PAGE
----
McCray Manufacturing Fire Reveals History

People in northeast Indiana have already heard of the fire at the old McCray factory in Kendallville, which took half a day to control and came closer than most people realize to taking out part of the city's historic downtown. The fire burned so hot that it was actually visible on local weather radars, and eighteen fire departments were called in to fight it. (For you big city folk, that would be about five alarms.) Over the course of the night, they extinguished two other roof fires and patrolled downwind as sparks and flying brands dropped over the whole city.

 

Ah, but you're not in northeast Indiana (and probably don't care, but what the heck). I guess what I'm saying is, it was a big fire. Here's Noble County Sheriff Department video from the day after:

 

https://www.facebook.com/171131589596429/videos/1771163106259928

 

And here's a report on the fire from the Fort Wayne TV station, WPTA21 (That's the same station that interviewed me twice after book releases):

 

http://www.wpta21.com/story/38338863/fire-crews-battle-fire-in-downtown-kendallville

 

And here's the Kendallville News-Sun article on it:

 

http://www.kpcnews.com/newssun/article_6473bad0-9bce-5059-be37-398991d7ff7a.html

 

 The building was huge--much bigger than you could tell from driving down Main street--and mostly out of use for some years. That's too bad, too, because it was once a large part of the Kendallville economy, and manufactured refrigerators that went out across the world. Donations from the McCray family led to, among many other things, the local Lakeside Hospital being named after them, until it eventually became Parkview Noble Hospital. So, the company was obviously successful and influential for many years. All because of ... meat. 

 

I got to thinking about it after the fire, and remembered the building was represented in our book Images of America: Albion and Noble County. Just for fun, instead of finding the photo I actually took a picture of the book page itself:

 

 

 

As you can see from the caption, the McCrays were simply selling their meat and poultry products, and got so successful at it that they were having trouble keeping their products fresh. So ... why not just invent a refrigerator of their own? They did that, getting a patent in 1882, and in 1890 founded the McCray Refrigeration Co. The result was over 300,000 square feet of manufacturing space.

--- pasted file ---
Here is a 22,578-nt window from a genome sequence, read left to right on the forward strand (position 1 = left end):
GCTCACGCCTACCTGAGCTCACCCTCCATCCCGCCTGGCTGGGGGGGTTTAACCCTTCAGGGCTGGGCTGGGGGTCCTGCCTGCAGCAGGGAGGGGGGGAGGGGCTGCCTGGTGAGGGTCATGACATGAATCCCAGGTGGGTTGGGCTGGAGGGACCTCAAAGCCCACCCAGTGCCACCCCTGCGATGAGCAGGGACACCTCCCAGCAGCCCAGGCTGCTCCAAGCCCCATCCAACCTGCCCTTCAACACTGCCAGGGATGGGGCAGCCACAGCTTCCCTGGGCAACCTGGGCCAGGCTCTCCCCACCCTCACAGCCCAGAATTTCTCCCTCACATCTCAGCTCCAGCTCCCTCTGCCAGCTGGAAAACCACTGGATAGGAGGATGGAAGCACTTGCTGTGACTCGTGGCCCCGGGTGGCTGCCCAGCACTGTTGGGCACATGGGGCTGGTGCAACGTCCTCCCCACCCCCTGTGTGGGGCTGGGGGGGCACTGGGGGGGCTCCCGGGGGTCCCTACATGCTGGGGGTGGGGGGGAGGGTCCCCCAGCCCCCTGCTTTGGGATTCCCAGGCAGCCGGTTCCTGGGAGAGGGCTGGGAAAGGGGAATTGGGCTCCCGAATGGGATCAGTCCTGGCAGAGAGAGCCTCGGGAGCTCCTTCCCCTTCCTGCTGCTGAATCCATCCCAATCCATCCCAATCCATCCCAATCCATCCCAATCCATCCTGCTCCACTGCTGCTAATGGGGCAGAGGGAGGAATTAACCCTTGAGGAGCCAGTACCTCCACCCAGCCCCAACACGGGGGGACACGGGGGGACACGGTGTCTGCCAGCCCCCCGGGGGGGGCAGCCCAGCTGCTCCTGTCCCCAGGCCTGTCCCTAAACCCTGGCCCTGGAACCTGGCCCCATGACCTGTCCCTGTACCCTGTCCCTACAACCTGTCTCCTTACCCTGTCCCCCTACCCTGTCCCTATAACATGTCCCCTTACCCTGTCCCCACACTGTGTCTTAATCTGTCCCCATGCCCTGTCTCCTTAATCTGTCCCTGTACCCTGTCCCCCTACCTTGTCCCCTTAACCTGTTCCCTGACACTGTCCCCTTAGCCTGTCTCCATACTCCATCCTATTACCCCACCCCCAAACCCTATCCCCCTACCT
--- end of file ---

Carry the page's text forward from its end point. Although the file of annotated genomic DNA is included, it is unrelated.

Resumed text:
McCray was for decades the biggest manufacturer of commercial refrigerators, anywhere, and its jobs supported a third of Kendallville's population. Founder Elmer McCray's daughter married an heir to the Coca-Cola fortune, and when Elmer McCray died in 1938 his body had a police escort, with thousands attending his funeral.

 

All gone, now. Although ... not quite. To this day, you can still buy a Howard-McCray commercial refrigerator.

Comments

Pardero Added Jun 7, 2018 - 3:29pm
Mark Hunter,
Peculiarly, my 'like' and comment didn't show up, so here is another attempt.
I don't recall exactly what I wrote, but I suspect that it was topical, timely, and brilliant.
 
Such a shame that these old buildings can't be updated and re-purposed, instead of decaying into ruin. I am pleased that the E.&E. Weber building, named after some distant ancestors, is still standing in Baker City, Oregon.
MEFOBILLS Added Jun 7, 2018 - 4:06pm
Such a shame that these old buildings can't be updated and re-purposed, instead of decaying into ruin
 
Pardero, there is a type of economics that does exactly that... it preserves buildings.
 
Georgist economics has taxes on land site value.  Site value is site of location, not what is on the site.
 
For example, if you own a piece of land that is undeveloped, but say near times square in New York, then its site value will be much higher than an equivalent piece of land in rural Noble County.
 
If you build equivalent buildings on Noble land, and also on Times Square land, then the site value of each property is still related to the the what is "around" the location i.e. its site value.  It is people that want to be in that area, thus bidding up prices, that make for site value.
 
Georgist site value taxation principles cause people to improve buildings because taxes don't go up.  Taxes only go up if everybody around you is also improving.  People are free to improve buildings, and live in them without being penalized.  Warehouse buildings are soon turned into apartments or destinations.  City centers become similar in tax structure to rural property, but later if everybody is congregating, then the site value will increase.
 
America's poorly thought out tax schemes allow all improvement to property to be taxed.  Income taxes as well are regressive - so that is a double negative.  
 
Whenever you see fires like this, or you see absentee landlords, then you know that there is improper economics at hand.  Very high land/building  prices (so the absentee landlord can buy low and sell high), low taxes on the land, and absentee landlords is the sign of economic cancer.
 
These sort of improper taxation schemes, to untax the land, is so that bankers can create new bank money against real-estate.
 
70% of all new debt instruments are against land, to then create bank credit.  This then pushes housing prices.  
 
The price of a building is determined by the bidding process - those who are most willing to go into debt. 
 
Fiscal Policy (taxation) and monetary policy (money creation) are flip sides of the same thing. 
 
 
 
MEFOBILLS Added Jun 7, 2018 - 4:16pm
70% is against new housing and land combined.  When people take out a mortgage, they include the land and the house together.
 
Georgist taxes are aimed only at the land component i.e. the site value.  
 
If the taxes are high on land site value because it is a desirable site location, then the ability to bid up this property in price is constrained.
 
Likewise, if a rural property has a bidding process, then it won't be bid up too high because it has lower site value.